Gosh, how time flies! Not had the chance to blog for a while; I’ve been busy doing, doing this, that, that and this.
However, throughout all my ‘doing’s’ I have continued to be vigilant with myself and self-scrutinise. I usually do this as I’m working my way through the day, (chatting to myself and my dog a lot!), reflecting on my feelings and reactions to things while out walking and, of course, my night time diary, inventory if you like.
There are times during the day when my chatter-brain tells me that “you would have had a drink now”, “you would have needed a drink to deal/cope with this before”. I would then think of the aftermath of what ‘that drink’ would have given and left – complete devastation and chaos, in fact not one positive. I remind myself that there is nothing that I cannot deal with sober and that having a drink will improve; the very opposite.
People often ask me what have I been doing recently – my honest answer is Living My Life the best I can. Sobriety is the best thing I have ever done for myself. I take pleasure from the fact that I no longer miss drinking, even on special occasions when people are having a toast, or when things are going badly wrong.
Sobriety gives me everything alcohol promised. Thank you sobriety – bloody love you!
Back in 2014 I at last realised I needed to stop drinking. My life was a mess. You can’t keep dancing with the devil and wonder why you are still in hell. It was time to dance elsewhere and let the go of the booze.
It was a hard thing to do especially when there will always be a small part of me that will have fond memories, or is the euphoric recall? But life was not healthy and I wanted to spend the rest of my life dancing in sobriety, completely in control of any decisions I made, good or bad. Exhausted from all the lies, deceit, manipulation and effort involved in attempting to disguise my problem whilst continuing to feed the devil inside.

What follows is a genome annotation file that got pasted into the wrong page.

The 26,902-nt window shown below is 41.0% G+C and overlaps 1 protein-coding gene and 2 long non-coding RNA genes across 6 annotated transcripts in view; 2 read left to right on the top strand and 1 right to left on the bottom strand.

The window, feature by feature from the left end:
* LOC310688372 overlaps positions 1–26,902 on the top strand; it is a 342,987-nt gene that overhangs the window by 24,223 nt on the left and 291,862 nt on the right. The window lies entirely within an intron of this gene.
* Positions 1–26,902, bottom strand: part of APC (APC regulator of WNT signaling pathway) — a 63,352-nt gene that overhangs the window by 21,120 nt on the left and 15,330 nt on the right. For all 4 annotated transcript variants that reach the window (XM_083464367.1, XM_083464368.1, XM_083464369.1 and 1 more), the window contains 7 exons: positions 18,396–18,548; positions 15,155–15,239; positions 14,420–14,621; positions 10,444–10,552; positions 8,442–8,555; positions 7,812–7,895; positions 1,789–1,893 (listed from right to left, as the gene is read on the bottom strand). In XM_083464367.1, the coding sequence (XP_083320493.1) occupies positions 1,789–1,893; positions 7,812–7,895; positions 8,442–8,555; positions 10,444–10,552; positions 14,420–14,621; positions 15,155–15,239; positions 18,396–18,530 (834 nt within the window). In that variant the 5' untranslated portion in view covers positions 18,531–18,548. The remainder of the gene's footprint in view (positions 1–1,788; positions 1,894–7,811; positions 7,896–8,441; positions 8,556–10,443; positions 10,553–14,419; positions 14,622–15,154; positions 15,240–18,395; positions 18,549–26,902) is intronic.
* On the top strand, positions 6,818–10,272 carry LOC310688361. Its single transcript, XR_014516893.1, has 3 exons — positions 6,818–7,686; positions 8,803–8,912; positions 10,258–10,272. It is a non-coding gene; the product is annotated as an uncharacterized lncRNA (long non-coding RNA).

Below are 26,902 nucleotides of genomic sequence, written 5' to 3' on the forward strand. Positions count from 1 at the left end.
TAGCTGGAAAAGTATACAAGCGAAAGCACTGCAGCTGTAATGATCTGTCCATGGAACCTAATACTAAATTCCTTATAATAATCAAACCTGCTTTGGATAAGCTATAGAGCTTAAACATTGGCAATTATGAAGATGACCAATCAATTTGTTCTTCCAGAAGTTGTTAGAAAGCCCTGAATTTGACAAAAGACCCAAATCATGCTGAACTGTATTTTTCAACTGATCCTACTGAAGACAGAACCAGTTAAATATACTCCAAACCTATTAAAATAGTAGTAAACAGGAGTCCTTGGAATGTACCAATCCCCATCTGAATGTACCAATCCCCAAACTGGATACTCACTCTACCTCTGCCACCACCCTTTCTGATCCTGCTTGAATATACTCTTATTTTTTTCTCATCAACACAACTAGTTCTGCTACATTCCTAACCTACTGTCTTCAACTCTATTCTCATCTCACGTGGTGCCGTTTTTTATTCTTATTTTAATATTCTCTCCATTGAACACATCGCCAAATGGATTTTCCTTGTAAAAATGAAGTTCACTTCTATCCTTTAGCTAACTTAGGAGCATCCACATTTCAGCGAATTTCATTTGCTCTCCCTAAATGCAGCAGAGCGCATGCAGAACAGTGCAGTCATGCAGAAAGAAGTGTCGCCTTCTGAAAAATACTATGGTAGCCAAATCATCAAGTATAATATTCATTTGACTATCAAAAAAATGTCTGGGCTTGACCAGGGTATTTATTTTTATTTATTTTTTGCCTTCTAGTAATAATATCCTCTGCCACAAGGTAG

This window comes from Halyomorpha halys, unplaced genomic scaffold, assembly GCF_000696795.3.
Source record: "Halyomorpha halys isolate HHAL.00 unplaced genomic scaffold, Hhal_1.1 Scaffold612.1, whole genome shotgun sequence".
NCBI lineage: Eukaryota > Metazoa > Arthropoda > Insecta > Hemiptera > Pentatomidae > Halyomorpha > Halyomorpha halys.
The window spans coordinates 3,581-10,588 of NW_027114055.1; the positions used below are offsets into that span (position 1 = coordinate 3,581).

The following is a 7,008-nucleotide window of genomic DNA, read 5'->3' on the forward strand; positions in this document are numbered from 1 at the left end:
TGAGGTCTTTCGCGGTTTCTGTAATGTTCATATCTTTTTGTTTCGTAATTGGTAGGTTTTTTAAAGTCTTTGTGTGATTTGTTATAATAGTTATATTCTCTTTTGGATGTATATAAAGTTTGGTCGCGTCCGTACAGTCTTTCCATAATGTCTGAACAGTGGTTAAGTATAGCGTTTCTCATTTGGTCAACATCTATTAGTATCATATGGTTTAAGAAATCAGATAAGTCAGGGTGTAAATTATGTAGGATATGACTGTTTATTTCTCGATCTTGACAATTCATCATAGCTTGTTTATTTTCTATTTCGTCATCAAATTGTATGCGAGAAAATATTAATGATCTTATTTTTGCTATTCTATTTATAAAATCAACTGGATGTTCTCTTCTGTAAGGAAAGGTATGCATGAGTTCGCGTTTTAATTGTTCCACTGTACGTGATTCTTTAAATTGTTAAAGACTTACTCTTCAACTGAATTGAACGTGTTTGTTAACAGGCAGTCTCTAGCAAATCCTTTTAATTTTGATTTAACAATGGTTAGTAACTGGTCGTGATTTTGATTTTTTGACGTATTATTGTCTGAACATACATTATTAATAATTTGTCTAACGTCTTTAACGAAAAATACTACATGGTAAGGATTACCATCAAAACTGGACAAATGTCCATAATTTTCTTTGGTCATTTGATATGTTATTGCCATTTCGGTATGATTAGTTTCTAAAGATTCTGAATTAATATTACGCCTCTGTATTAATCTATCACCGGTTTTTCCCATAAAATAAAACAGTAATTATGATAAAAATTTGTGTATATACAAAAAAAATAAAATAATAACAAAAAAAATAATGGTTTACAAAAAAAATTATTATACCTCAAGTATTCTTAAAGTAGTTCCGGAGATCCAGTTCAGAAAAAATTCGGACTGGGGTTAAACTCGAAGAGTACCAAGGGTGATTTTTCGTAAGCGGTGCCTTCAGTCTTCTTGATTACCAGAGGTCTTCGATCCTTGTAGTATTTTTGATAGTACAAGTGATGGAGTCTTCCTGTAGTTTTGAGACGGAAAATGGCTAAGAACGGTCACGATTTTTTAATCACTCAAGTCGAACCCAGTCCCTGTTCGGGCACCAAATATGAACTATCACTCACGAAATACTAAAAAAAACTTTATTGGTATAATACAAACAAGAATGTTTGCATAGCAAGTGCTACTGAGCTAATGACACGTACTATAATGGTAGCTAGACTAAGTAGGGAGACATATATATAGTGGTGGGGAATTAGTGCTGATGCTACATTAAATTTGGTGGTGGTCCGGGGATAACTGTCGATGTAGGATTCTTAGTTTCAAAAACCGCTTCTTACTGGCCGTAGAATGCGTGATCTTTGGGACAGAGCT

I was terrified of living without alcohol, function without alcohol. Alcohol was fuelling my depression leading me to thoughts of suicide. I was drinking on every emotion that you can name. My self esteem and confidence a thing of the past (or so I thought).
I may have changed my lifestyle permanently but I am still me. I still enjoy the great fun things in life, the difference is that I am fully functional during these fun times and have no regrets in the morning.
Days when I feel miserable, sad, argumentative or afraid are all now feelings I can deal with SOBER, knowing that they are REAL feelings and not those caused by drinking or helped by drinking.
Today I laugh, cry, celebrate, relax, am sociable, courageous in sobriety and I am proud of it. I never realised that I could laugh as hard sober! Overtime I have regained my self esteem, confidence and self respect.
Life is not perfect and there are days that I wake up feeling down, crap and fed up. BUT I love the sober me and waking up knowing that these feelings are ME not a substance that has caused a chemical imbalance to my brain.
Laughter is greater sober (and dancing!).
I thought that by drinking Chablis and trendy Gin I was a sophisticated drinker, not a problem drinker, drunk, alcoholic (loud klaxon), delusional or what! Can you imagine the shock when realisation hit that the price tag or quality or alcohol is irrelevant.
I’ve stolen the title ‘Sophisticated Pisshead’ from my rehab days where I met two of my greatest recovery chums and we gave each other nicknames. One was Sophisticated Pisshead, the other Tree Frog (no idea why), and mine Cupcake because I love cake and I am as small as a cupcake, (along with the nickname Tiny Tears during therapy sessions!).
Jokes aside there was nothing sophisticated about my drinking problem, especially when I wasn’t adverse to the odd swig from the bottle of cooking sherry. Utter insanity is what it was, which is why I found myself a resident of an acute psychiatric hospital. Without this though, I’m certain that my road of destruction would had led me to either imprisonment, death or both.
It is where I was diagnosed with chronic depression and anxiety; where, after years and years of struggling, I received the understanding, help, care and support I desperately needed to rebuild my life and to give me the tools to try to repair the damage I had caused at home and to my family.
It is where I was helped to believe in myself, build my self esteem and confidence. I went in feeling a worthless human being who wanted to die. I came out wanting to live, and for the first time in decades actually liking myself – and I love that.